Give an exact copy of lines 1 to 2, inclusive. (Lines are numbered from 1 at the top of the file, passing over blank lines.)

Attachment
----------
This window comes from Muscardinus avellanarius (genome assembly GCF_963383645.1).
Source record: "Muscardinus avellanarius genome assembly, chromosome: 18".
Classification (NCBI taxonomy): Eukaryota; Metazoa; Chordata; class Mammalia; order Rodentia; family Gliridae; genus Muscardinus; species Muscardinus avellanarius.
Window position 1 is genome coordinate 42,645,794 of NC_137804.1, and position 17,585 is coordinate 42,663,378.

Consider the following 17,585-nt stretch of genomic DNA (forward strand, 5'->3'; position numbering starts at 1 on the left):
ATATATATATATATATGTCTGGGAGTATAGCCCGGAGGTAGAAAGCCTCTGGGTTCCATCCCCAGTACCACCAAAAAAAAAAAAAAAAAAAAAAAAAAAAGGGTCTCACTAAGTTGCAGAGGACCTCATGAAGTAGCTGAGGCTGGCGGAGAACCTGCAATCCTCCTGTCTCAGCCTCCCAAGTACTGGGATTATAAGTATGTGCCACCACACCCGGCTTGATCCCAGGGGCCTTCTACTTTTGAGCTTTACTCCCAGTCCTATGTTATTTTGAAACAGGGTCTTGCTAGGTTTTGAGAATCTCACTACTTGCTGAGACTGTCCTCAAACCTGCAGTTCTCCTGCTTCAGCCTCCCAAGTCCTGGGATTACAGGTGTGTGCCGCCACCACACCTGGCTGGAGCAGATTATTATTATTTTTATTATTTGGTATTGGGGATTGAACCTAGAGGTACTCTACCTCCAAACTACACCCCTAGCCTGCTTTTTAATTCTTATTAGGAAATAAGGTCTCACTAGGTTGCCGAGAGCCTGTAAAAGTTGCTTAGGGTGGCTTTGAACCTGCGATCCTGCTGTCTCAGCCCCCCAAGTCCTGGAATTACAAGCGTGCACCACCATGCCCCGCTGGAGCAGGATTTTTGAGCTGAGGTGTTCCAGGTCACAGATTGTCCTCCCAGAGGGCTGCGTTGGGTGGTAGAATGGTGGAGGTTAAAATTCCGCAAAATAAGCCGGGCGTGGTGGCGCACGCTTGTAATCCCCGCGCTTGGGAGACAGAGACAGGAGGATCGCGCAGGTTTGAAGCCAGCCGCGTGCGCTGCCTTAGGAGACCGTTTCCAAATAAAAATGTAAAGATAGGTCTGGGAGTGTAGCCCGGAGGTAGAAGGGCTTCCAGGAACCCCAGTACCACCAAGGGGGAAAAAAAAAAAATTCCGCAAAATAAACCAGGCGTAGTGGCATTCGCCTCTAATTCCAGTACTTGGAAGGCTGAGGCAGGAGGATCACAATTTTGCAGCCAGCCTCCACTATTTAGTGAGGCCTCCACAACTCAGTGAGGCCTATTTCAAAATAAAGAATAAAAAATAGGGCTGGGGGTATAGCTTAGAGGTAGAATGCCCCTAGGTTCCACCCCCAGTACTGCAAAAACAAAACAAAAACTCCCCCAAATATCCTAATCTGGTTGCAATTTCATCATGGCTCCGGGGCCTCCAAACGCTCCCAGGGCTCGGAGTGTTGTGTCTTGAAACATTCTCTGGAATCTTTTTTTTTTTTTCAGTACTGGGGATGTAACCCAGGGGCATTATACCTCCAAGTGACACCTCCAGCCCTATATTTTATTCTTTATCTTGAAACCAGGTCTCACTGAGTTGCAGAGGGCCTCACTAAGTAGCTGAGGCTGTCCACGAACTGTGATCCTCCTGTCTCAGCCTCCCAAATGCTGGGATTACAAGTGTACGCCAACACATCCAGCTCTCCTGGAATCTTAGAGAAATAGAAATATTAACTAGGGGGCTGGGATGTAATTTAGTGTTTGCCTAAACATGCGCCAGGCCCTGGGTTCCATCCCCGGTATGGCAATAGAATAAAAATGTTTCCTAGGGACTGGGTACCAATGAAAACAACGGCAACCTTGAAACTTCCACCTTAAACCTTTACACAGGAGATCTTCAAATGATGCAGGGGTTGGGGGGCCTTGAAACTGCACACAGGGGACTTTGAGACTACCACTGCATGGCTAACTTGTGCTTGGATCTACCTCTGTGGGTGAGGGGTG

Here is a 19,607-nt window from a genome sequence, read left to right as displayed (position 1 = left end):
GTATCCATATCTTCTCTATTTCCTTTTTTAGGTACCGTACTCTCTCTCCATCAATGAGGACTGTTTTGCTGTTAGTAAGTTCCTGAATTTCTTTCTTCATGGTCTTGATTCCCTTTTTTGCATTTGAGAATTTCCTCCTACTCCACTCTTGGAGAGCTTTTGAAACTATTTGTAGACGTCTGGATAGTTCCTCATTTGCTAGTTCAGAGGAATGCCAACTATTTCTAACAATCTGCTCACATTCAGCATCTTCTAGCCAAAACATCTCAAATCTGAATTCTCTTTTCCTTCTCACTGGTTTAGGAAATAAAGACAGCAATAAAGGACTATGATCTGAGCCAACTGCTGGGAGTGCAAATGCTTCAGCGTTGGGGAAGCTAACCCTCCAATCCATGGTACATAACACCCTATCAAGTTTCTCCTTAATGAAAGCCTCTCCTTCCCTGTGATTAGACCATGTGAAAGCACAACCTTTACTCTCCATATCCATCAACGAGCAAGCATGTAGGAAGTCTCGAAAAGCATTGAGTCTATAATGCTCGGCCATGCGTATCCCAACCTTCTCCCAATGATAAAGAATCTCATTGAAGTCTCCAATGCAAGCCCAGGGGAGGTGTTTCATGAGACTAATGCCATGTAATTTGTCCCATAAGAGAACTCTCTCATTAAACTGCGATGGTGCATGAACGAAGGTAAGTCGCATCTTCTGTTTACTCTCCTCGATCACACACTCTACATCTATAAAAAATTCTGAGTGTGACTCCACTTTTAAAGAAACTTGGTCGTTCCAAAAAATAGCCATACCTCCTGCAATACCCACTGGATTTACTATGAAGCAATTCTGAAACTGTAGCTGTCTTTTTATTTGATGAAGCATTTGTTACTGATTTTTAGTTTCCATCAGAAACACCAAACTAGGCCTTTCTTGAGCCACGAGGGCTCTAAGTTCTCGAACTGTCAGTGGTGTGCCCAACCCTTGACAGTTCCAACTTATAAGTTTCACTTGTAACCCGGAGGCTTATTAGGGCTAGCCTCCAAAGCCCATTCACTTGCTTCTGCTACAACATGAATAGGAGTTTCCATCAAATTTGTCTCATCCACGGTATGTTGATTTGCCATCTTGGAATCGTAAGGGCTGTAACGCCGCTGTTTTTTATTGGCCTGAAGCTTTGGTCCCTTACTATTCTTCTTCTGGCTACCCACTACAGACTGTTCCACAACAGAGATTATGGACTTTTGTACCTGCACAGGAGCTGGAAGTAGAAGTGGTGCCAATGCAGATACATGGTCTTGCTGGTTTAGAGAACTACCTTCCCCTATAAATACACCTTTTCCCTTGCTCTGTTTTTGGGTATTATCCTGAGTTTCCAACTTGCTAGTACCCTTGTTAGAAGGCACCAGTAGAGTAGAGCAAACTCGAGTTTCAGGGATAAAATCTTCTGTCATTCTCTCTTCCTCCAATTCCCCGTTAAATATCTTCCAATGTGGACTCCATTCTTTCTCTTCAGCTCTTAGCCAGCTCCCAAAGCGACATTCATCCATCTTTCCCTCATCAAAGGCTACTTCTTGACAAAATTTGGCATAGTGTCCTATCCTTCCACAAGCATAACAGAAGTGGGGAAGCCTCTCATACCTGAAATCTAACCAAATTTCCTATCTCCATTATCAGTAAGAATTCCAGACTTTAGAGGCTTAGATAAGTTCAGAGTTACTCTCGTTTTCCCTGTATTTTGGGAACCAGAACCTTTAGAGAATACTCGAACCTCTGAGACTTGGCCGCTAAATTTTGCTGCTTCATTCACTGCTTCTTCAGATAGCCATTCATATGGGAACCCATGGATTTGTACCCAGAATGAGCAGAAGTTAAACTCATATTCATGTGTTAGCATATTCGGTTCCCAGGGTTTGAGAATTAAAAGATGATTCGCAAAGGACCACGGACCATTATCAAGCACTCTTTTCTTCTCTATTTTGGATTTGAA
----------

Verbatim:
This window comes from Muscardinus avellanarius (genome assembly GCF_963383645.1).
Source record: "Muscardinus avellanarius genome assembly, chromosome: 18".